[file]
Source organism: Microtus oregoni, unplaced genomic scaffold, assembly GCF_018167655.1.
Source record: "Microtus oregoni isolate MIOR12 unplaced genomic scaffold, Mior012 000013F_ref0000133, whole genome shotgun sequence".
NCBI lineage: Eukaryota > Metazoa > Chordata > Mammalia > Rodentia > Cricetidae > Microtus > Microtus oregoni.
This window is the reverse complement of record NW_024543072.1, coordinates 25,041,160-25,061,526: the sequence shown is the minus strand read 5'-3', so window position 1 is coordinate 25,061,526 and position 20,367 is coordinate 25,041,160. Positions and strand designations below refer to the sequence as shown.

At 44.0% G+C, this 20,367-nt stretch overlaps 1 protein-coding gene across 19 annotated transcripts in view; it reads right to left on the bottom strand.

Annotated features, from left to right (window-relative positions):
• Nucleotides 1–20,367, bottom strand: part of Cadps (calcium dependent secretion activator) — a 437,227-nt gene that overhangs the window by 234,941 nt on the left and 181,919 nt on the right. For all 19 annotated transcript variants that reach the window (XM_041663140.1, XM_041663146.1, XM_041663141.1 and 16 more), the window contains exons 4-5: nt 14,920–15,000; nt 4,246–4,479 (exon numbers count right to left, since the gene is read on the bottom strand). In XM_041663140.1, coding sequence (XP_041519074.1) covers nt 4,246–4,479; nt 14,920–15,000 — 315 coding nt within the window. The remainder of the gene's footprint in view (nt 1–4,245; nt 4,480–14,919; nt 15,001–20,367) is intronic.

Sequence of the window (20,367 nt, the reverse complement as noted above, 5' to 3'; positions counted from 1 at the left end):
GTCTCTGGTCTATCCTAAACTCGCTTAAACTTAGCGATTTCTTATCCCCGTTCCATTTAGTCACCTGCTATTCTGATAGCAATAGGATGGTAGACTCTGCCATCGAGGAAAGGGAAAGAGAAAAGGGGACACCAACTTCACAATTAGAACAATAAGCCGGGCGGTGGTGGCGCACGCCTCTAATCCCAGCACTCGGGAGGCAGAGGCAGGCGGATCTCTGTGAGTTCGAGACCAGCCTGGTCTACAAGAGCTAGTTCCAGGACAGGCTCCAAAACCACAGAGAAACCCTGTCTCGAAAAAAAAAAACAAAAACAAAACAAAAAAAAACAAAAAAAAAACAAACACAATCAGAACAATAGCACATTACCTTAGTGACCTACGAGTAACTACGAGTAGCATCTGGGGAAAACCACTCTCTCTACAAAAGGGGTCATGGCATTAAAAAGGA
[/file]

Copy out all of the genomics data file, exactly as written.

Source organism: Microtus oregoni, unplaced genomic scaffold, assembly GCF_018167655.1.
Source record: "Microtus oregoni isolate MIOR12 unplaced genomic scaffold, Mior012 000013F_ref0000133, whole genome shotgun sequence".
NCBI lineage: Eukaryota > Metazoa > Chordata > Mammalia > Rodentia > Cricetidae > Microtus > Microtus oregoni.
This window is the reverse complement of record NW_024543072.1, coordinates 25,041,160-25,061,526: the sequence shown is the minus strand read 5'-3', so window position 1 is coordinate 25,061,526 and position 20,367 is coordinate 25,041,160. Positions and strand designations below refer to the sequence as shown.

At 44.0% G+C, this 20,367-nt stretch overlaps 1 protein-coding gene across 19 annotated transcripts in view; it reads right to left on the bottom strand.

Annotated features, from left to right (window-relative positions):
• Nucleotides 1–20,367, bottom strand: part of Cadps (calcium dependent secretion activator) — a 437,227-nt gene that overhangs the window by 234,941 nt on the left and 181,919 nt on the right. For all 19 annotated transcript variants that reach the window (XM_041663140.1, XM_041663146.1, XM_041663141.1 and 16 more), the window contains exons 4-5: nt 14,920–15,000; nt 4,246–4,479 (exon numbers count right to left, since the gene is read on the bottom strand). In XM_041663140.1, coding sequence (XP_041519074.1) covers nt 4,246–4,479; nt 14,920–15,000 — 315 coding nt within the window. The remainder of the gene's footprint in view (nt 1–4,245; nt 4,480–14,919; nt 15,001–20,367) is intronic.

Sequence of the window (20,367 nt, the reverse complement as noted above, 5' to 3'; positions counted from 1 at the left end):
GTCTCTGGTCTATCCTAAACTCGCTTAAACTTAGCGATTTCTTATCCCCGTTCCATTTAGTCACCTGCTATTCTGATAGCAATAGGATGGTAGACTCTGCCATCGAGGAAAGGGAAAGAGAAAAGGGGACACCAACTTCACAATTAGAACAATAAGCCGGGCGGTGGTGGCGCACGCCTCTAATCCCAGCACTCGGGAGGCAGAGGCAGGCGGATCTCTGTGAGTTCGAGACCAGCCTGGTCTACAAGAGCTAGTTCCAGGACAGGCTCCAAAACCACAGAGAAACCCTGTCTCGAAAAAAAAAAACAAAAACAAAACAAAAAAAAACAAAAAAAAAACAAACACAATCAGAACAATAGCACATTACCTTAGTGACCTACGAGTAACTACGAGTAGCATCTGGGGAAAACCACTCTCTCTACAAAAGGGGTCATGGCATTAAAAAGGA